For those who like psychological advantages, the ’03 has a bayonet lug as an integral part of the stock bands and issue or replica 10 to 16 inch bayonets are readily available.  Reports that I’ve received on the replicas say they’re just as good as the originals; the only difference being they’re not original.

The receiver also has a built in stripper clip guide to top off the internal mag (which also boasts a ‘cut off’ that allows the rifle to be used as a single shot during non-emergencies and as a 6 shot repeater during ‘oh shit’ situations) that holds 5 rounds.

The ’03 does have the disadvantage of being about 3 pounds (or so) heavier than the Savage, but can do something the Savage can’t, due to it’s light stock:  The ’03 can be used to beat an attacker half-to-death without sustaining damage, or if sustained, very little damage, and once reloaded, can be used accurately again in the rifle mode.

The third basic “GP SHTF Rifle” is the venerable 8mm Mauser.  It’s a WWII rifle, just as the ’03, and can do and take about the same things the ’03 can do.  Ammunition can be tricky, in that much of what’s available from surplus is ‘corrosive’, meaning that corrosive salts were used in the primers, and the rifle must be cleaned as soon as practical to keep the barrel from corroding.

Don’t let this disadvantage put you off if you like or have access to one of these fine rifles.  They hit like a mule, and whatever gets hit, stays hit.  They can cost anywhere from $300 to $800, depending on the source used.

Judge Napolitiano: “No Fly, No Buy’ Means No Freedom”

H/T Wirecutter, here.


From the Freedom Files

No Fly, No Buy’ Means No Freedom

The people in the government who want to control our personal choices are the enemies of freedom. And the enemies of freedom can be very clever and seductive.

Last week, these folks, manifesting their lust to keep us dependent upon the government by rejecting the natural right to self-defense, coined a clever phrase: “No fly, no buy.” It sounds rational, yet it rejects core American values.

The phrase was pounded home to average Americans during a one-sided 15-hour televised marathon on the floor of the Senate orchestrated by the gun control crowd. The essence of the argument was that stricter laws regarding gun sales would have prevented the massacre at the Pulse nightclub in Orlando, Florida. In gun control advocates’ dream world, the self-loathing Islamic State-inspired killer, willing to take 49 innocent lives, would somehow have been unwilling to violate restrictive gun purchase laws; and his obedience to those laws would have saved lives.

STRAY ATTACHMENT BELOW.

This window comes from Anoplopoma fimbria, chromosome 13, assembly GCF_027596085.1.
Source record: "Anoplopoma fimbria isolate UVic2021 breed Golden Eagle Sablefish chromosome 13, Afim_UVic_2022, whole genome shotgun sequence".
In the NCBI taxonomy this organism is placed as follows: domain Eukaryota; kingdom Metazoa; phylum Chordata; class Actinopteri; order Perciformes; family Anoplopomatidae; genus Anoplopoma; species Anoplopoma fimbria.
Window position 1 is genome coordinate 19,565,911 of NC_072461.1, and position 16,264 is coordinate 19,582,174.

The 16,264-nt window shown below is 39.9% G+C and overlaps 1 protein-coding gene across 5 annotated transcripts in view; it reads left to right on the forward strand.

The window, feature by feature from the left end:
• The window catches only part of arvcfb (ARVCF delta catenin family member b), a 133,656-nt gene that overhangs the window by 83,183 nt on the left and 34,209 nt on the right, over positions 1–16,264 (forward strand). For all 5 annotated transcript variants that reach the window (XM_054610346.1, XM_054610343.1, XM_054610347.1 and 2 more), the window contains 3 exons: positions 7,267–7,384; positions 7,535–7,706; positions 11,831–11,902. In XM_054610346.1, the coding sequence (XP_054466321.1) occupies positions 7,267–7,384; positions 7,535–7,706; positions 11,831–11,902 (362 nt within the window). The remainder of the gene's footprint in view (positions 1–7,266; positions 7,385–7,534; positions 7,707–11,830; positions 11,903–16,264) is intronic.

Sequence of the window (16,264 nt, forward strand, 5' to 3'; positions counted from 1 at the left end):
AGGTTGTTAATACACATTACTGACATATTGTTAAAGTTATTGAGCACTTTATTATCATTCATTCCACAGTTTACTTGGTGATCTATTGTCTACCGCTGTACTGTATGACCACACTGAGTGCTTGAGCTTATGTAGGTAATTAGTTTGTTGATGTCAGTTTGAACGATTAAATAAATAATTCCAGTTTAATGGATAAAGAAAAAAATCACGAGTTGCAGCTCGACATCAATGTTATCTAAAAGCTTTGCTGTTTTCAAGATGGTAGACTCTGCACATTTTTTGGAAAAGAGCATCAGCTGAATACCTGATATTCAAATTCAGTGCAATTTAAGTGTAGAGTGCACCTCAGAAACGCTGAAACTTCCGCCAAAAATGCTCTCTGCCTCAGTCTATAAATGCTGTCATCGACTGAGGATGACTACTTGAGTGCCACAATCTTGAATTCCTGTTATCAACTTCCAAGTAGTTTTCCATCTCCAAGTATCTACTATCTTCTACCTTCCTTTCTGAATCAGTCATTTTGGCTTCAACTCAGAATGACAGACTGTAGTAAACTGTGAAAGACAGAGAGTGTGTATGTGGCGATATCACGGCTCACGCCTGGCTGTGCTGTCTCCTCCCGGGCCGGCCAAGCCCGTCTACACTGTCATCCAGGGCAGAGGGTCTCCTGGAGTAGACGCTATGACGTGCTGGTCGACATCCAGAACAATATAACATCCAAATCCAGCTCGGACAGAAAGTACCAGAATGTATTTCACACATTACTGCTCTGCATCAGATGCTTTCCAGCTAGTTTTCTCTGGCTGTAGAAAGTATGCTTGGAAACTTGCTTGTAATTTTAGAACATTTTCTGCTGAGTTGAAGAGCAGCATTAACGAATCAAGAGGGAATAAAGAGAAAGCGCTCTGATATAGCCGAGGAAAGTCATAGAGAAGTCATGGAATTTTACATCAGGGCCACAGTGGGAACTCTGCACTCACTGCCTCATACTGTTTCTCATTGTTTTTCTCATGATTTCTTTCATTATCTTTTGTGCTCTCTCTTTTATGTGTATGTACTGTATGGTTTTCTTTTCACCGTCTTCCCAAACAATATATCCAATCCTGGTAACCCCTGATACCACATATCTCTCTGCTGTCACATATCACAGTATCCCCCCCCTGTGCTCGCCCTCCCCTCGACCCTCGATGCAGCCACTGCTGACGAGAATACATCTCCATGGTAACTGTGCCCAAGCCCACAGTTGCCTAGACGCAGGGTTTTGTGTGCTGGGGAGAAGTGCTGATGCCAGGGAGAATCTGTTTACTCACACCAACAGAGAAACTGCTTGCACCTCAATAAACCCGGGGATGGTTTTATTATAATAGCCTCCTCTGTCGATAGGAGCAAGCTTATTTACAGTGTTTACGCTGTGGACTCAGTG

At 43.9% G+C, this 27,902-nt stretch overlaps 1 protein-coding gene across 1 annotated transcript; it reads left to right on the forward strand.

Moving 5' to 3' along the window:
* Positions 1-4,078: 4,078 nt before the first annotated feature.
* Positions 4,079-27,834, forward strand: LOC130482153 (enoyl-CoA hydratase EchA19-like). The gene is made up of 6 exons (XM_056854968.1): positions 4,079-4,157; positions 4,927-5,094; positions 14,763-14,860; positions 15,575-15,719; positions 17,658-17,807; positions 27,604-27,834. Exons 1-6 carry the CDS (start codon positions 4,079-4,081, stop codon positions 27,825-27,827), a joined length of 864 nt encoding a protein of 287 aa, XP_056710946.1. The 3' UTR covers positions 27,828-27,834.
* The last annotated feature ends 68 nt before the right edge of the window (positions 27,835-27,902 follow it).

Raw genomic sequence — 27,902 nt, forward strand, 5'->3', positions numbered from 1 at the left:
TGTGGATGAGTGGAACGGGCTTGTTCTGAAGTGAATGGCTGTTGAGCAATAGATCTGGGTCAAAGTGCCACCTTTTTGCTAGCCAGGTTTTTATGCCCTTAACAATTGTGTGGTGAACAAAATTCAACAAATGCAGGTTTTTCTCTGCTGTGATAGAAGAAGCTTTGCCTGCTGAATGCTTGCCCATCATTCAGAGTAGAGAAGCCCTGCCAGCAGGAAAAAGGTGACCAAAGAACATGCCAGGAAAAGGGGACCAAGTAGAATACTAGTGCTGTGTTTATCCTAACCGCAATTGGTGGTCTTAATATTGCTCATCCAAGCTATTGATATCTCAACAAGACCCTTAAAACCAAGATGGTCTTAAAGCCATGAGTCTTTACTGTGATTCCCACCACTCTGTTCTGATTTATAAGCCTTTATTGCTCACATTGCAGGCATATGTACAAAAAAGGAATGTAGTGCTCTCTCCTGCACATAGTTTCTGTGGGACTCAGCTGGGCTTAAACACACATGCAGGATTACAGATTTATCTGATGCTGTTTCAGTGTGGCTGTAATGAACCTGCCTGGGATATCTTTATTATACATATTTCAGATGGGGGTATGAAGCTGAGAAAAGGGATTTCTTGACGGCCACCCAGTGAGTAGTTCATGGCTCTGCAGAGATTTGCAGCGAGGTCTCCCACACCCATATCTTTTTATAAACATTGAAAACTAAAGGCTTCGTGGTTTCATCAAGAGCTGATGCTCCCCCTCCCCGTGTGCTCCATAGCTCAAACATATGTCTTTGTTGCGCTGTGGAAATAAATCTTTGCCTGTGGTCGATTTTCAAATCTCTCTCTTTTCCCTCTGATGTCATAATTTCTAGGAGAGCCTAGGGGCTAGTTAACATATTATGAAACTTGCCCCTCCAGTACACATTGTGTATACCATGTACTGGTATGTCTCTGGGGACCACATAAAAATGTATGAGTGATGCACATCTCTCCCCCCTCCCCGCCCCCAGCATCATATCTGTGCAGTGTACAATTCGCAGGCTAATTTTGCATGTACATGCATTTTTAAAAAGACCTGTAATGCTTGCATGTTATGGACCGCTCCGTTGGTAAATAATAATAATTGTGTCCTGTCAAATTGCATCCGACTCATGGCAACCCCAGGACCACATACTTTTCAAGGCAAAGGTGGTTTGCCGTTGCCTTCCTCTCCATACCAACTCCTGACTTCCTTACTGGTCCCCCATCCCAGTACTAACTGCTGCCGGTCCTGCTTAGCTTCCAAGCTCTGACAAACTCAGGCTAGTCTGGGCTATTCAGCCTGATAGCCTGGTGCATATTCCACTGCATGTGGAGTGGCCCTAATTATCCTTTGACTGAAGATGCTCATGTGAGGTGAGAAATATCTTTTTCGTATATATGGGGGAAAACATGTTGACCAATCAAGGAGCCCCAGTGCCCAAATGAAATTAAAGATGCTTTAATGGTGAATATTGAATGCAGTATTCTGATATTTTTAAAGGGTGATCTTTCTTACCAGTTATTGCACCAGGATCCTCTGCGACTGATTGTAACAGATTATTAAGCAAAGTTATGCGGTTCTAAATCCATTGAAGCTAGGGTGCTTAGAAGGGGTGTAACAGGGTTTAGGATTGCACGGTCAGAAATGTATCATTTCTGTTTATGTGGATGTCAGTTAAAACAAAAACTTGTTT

Their argument is naive and absurd. A person willing to commit mass murder is surely willing to break the law to acquire the means to commit the murders. So blinded were these senators in their misguided utterances about self-defense that they forgot about the Constitution.

The legislation they offered would have required that people whose names the feds put on a terror watchlist or a no-fly list (these are often done simultaneously) would not be legally able to purchase a gun. The senators summarized this idea dozens of times as “no fly, no buy.”

Though this phrase, which was quickly picked up by many of my colleagues in the media, has an easy and simplistic ring to it, it reveals a troubling ideology that profoundly rejects core American values.

When Thomas Jefferson wrote in the Declaration of Independence that we are endowed by our Creator with certain inalienable rights and when the inalienability of our rights was codified in the first 10 amendments to the Constitution, the United States was wedded to the Judeo-Christian principle that our rights stem from our humanity. This was expressly recognized recently by the Supreme Court in District of Columbia v. Heller, in which it held that the right to keep and bear arms is a fundamental personal right, not a gift of the government to a group.

A fundamental personal right is the natural ability of individuals to make meaningful choices without a government permission slip. May the government ever interfere with fundamental rights? The short answer is yes. The longer answer is that it can only do so if it can demonstrate a compelling governmental interest — served by the least restrictive means, and only after due process.

Stated differently, if the government wants to silence your speech or deny you the right to self-defense, it must meet a very high burden in a public courtroom. It must demonstrate to a judge and jury that its need to silence or disarm you is compelling, and its goals may not be attained by any lesser means. Americans need not demonstrate a compelling need to speak or bear arms; the government must demonstrate a compelling need to prevent us from doing so.

That is what lawyers call black letter law — meaning it is well-established, followed throughout the land and rarely challenged. Until now.

Earlier this week in the Senate, the gun control crowd sought to give nameless and faceless federal bureaucrats the ability to strip Americans of their right to keep and bear arms by putting their names on a terror watchlist/no-fly list and prohibiting those on the list from buying guns. Yet none of these senators could state the criteria for putting a name on that list, and none could identify the people who prepare or keep the list.